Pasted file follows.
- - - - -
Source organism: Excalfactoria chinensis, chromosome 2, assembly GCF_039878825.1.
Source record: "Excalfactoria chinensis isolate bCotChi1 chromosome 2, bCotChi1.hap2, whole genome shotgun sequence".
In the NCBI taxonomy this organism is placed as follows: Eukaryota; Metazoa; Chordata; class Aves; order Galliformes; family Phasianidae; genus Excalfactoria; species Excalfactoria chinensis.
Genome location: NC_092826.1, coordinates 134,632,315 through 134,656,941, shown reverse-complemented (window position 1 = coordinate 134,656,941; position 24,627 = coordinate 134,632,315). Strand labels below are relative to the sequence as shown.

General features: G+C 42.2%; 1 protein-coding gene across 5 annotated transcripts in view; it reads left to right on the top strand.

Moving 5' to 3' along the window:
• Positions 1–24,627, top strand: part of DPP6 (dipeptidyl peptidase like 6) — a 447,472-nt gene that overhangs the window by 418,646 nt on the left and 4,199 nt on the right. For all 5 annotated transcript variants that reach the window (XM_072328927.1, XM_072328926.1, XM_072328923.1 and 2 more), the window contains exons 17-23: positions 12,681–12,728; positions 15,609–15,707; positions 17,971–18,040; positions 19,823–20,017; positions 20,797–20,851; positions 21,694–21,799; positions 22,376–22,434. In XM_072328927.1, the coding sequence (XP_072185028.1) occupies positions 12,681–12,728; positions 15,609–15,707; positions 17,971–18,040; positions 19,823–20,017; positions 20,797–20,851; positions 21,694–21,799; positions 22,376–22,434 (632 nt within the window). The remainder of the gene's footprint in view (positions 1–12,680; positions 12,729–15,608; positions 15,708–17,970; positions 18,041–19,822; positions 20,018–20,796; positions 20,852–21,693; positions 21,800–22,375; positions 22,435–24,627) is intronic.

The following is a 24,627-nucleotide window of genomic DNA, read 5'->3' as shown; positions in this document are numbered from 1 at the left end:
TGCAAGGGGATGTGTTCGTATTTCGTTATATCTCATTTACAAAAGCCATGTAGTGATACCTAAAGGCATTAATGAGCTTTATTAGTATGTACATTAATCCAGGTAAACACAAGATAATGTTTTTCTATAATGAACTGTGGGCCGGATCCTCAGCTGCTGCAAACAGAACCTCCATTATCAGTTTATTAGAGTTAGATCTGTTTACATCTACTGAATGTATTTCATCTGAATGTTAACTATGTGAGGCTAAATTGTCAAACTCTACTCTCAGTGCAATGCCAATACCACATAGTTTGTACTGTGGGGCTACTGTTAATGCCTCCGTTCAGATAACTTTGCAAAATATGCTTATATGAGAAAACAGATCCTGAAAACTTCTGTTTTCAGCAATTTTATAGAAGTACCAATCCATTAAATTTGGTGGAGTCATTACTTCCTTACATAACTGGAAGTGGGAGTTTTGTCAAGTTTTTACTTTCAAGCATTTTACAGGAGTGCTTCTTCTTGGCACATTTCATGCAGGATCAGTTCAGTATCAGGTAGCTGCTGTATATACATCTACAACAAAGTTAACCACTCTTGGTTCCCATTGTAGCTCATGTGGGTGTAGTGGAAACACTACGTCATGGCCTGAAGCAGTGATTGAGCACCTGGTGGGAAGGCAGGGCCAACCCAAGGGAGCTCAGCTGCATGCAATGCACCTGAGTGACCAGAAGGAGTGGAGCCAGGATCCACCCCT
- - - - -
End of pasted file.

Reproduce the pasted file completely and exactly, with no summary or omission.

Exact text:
Source organism: Excalfactoria chinensis, chromosome 2, assembly GCF_039878825.1.
Source record: "Excalfactoria chinensis isolate bCotChi1 chromosome 2, bCotChi1.hap2, whole genome shotgun sequence".
In the NCBI taxonomy this organism is placed as follows: Eukaryota; Metazoa; Chordata; class Aves; order Galliformes; family Phasianidae; genus Excalfactoria; species Excalfactoria chinensis.
Genome location: NC_092826.1, coordinates 134,632,315 through 134,656,941, shown reverse-complemented (window position 1 = coordinate 134,656,941; position 24,627 = coordinate 134,632,315). Strand labels below are relative to the sequence as shown.

General features: G+C 42.2%; 1 protein-coding gene across 5 annotated transcripts in view; it reads left to right on the top strand.

Moving 5' to 3' along the window:
• Positions 1–24,627, top strand: part of DPP6 (dipeptidyl peptidase like 6) — a 447,472-nt gene that overhangs the window by 418,646 nt on the left and 4,199 nt on the right. For all 5 annotated transcript variants that reach the window (XM_072328927.1, XM_072328926.1, XM_072328923.1 and 2 more), the window contains exons 17-23: positions 12,681–12,728; positions 15,609–15,707; positions 17,971–18,040; positions 19,823–20,017; positions 20,797–20,851; positions 21,694–21,799; positions 22,376–22,434. In XM_072328927.1, the coding sequence (XP_072185028.1) occupies positions 12,681–12,728; positions 15,609–15,707; positions 17,971–18,040; positions 19,823–20,017; positions 20,797–20,851; positions 21,694–21,799; positions 22,376–22,434 (632 nt within the window). The remainder of the gene's footprint in view (positions 1–12,680; positions 12,729–15,608; positions 15,708–17,970; positions 18,041–19,822; positions 20,018–20,796; positions 20,852–21,693; positions 21,800–22,375; positions 22,435–24,627) is intronic.

The following is a 24,627-nucleotide window of genomic DNA, read 5'->3' as shown; positions in this document are numbered from 1 at the left end:
TGCAAGGGGATGTGTTCGTATTTCGTTATATCTCATTTACAAAAGCCATGTAGTGATACCTAAAGGCATTAATGAGCTTTATTAGTATGTACATTAATCCAGGTAAACACAAGATAATGTTTTTCTATAATGAACTGTGGGCCGGATCCTCAGCTGCTGCAAACAGAACCTCCATTATCAGTTTATTAGAGTTAGATCTGTTTACATCTACTGAATGTATTTCATCTGAATGTTAACTATGTGAGGCTAAATTGTCAAACTCTACTCTCAGTGCAATGCCAATACCACATAGTTTGTACTGTGGGGCTACTGTTAATGCCTCCGTTCAGATAACTTTGCAAAATATGCTTATATGAGAAAACAGATCCTGAAAACTTCTGTTTTCAGCAATTTTATAGAAGTACCAATCCATTAAATTTGGTGGAGTCATTACTTCCTTACATAACTGGAAGTGGGAGTTTTGTCAAGTTTTTACTTTCAAGCATTTTACAGGAGTGCTTCTTCTTGGCACATTTCATGCAGGATCAGTTCAGTATCAGGTAGCTGCTGTATATACATCTACAACAAAGTTAACCACTCTTGGTTCCCATTGTAGCTCATGTGGGTGTAGTGGAAACACTACGTCATGGCCTGAAGCAGTGATTGAGCACCTGGTGGGAAGGCAGGGCCAACCCAAGGGAGCTCAGCTGCATGCAATGCACCTGAGTGACCAGAAGGAGTGGAGCCAGGATCCACCCCT